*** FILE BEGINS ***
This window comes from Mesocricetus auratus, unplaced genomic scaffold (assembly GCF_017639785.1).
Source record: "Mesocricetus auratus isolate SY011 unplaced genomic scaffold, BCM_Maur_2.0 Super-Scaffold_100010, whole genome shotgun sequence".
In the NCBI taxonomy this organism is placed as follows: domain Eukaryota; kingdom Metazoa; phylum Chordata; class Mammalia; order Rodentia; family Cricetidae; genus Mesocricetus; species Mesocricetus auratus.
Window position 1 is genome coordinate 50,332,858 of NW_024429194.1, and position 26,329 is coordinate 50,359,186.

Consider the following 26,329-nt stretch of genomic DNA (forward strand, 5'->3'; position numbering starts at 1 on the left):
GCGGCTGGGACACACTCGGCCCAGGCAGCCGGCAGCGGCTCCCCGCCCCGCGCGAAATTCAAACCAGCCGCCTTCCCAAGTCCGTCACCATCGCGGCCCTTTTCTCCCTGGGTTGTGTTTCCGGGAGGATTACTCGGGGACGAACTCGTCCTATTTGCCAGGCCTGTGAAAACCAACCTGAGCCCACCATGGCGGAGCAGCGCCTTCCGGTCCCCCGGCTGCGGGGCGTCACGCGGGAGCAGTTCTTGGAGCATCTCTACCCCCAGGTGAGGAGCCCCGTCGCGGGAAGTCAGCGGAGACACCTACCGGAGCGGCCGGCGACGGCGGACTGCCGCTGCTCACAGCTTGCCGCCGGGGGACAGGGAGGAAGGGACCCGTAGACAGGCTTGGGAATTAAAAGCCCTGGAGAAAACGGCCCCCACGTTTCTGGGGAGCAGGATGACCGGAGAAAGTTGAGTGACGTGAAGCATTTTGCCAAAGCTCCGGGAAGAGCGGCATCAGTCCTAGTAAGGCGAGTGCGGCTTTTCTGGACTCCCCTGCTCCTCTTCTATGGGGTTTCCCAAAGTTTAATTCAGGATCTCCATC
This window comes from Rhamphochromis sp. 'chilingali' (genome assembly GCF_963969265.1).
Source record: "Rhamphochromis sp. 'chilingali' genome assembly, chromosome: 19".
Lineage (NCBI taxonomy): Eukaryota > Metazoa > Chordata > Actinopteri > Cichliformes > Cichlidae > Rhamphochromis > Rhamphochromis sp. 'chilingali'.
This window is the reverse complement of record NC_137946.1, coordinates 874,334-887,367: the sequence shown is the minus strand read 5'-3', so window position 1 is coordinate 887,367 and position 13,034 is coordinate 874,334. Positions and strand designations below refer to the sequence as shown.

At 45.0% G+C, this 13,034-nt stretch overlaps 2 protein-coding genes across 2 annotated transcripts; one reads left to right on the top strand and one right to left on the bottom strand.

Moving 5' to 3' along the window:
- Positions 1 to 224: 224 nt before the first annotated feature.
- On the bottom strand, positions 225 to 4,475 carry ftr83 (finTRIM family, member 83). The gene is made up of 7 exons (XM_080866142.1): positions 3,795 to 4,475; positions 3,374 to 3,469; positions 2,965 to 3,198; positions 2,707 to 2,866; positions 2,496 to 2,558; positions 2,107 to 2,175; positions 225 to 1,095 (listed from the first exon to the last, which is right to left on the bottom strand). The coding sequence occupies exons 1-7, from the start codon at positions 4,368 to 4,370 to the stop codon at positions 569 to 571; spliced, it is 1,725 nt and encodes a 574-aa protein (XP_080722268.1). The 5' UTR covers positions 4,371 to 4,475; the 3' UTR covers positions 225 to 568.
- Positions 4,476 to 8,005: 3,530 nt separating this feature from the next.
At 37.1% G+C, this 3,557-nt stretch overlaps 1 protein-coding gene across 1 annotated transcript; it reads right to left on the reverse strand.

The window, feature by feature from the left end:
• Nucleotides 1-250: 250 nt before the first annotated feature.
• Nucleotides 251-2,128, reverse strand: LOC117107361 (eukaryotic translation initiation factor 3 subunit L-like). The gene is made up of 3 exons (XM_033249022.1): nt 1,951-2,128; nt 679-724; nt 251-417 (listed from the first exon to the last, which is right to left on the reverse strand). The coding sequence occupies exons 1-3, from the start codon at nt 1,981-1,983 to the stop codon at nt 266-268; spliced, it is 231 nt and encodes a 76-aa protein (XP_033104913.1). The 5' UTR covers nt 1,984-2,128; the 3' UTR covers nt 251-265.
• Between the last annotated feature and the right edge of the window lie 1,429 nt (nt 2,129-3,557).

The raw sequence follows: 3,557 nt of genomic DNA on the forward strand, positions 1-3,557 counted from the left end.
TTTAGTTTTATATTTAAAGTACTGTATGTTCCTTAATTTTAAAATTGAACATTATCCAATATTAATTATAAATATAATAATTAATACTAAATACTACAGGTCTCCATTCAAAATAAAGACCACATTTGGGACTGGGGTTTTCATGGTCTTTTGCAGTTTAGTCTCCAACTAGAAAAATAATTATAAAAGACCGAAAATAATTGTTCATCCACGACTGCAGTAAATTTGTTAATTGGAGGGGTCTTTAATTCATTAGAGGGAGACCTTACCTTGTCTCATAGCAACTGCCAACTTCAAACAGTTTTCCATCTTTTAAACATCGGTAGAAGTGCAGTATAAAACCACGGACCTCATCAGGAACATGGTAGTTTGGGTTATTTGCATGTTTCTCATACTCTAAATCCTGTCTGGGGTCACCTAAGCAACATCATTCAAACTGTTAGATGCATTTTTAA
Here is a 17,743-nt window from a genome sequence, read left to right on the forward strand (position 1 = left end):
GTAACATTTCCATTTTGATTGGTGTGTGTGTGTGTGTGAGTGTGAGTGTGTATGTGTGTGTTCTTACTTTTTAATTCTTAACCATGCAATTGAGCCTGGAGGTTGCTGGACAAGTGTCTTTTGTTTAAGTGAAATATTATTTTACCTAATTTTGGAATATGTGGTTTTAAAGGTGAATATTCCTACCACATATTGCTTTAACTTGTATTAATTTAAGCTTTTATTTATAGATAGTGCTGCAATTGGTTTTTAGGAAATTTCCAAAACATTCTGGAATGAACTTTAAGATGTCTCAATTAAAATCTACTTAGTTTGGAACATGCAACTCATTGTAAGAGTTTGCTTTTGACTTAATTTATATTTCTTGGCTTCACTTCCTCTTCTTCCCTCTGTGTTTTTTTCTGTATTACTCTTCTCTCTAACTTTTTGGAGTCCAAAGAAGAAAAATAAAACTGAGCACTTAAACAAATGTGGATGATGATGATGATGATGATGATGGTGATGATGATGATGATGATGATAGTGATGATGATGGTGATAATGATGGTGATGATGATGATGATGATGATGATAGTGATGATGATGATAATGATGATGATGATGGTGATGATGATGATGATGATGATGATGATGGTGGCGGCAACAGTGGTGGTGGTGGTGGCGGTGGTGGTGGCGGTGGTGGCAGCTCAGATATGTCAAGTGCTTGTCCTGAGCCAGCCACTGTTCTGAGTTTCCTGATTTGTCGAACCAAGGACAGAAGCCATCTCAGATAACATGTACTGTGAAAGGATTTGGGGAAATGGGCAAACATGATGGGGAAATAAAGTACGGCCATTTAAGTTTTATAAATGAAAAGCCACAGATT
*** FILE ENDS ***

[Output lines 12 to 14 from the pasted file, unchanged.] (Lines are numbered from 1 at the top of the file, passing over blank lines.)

Moving 5' to 3' along the window:
- Positions 1 to 224: 224 nt before the first annotated feature.
- On the bottom strand, positions 225 to 4,475 carry ftr83 (finTRIM family, member 83). The gene is made up of 7 exons (XM_080866142.1): positions 3,795 to 4,475; positions 3,374 to 3,469; positions 2,965 to 3,198; positions 2,707 to 2,866; positions 2,496 to 2,558; positions 2,107 to 2,175; positions 225 to 1,095 (listed from the first exon to the last, which is right to left on the bottom strand). The coding sequence occupies exons 1-7, from the start codon at positions 4,368 to 4,370 to the stop codon at positions 569 to 571; spliced, it is 1,725 nt and encodes a 574-aa protein (XP_080722268.1). The 5' UTR covers positions 4,371 to 4,475; the 3' UTR covers positions 225 to 568.